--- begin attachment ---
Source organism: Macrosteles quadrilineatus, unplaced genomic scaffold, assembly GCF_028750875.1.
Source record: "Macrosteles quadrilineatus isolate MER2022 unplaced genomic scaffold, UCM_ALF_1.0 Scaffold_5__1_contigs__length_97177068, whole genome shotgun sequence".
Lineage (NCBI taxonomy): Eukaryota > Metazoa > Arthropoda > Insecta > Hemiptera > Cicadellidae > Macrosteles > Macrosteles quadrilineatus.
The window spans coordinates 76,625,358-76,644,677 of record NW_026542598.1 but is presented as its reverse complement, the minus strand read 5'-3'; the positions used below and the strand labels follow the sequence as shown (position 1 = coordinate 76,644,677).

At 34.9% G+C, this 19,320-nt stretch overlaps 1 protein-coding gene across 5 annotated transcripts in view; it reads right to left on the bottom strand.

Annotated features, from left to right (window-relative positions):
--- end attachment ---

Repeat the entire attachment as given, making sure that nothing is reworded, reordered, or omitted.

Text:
Source organism: Macrosteles quadrilineatus, unplaced genomic scaffold, assembly GCF_028750875.1.
Source record: "Macrosteles quadrilineatus isolate MER2022 unplaced genomic scaffold, UCM_ALF_1.0 Scaffold_5__1_contigs__length_97177068, whole genome shotgun sequence".
Lineage (NCBI taxonomy): Eukaryota > Metazoa > Arthropoda > Insecta > Hemiptera > Cicadellidae > Macrosteles > Macrosteles quadrilineatus.
The window spans coordinates 76,625,358-76,644,677 of record NW_026542598.1 but is presented as its reverse complement, the minus strand read 5'-3'; the positions used below and the strand labels follow the sequence as shown (position 1 = coordinate 76,644,677).

At 34.9% G+C, this 19,320-nt stretch overlaps 1 protein-coding gene across 5 annotated transcripts in view; it reads right to left on the bottom strand.

Annotated features, from left to right (window-relative positions):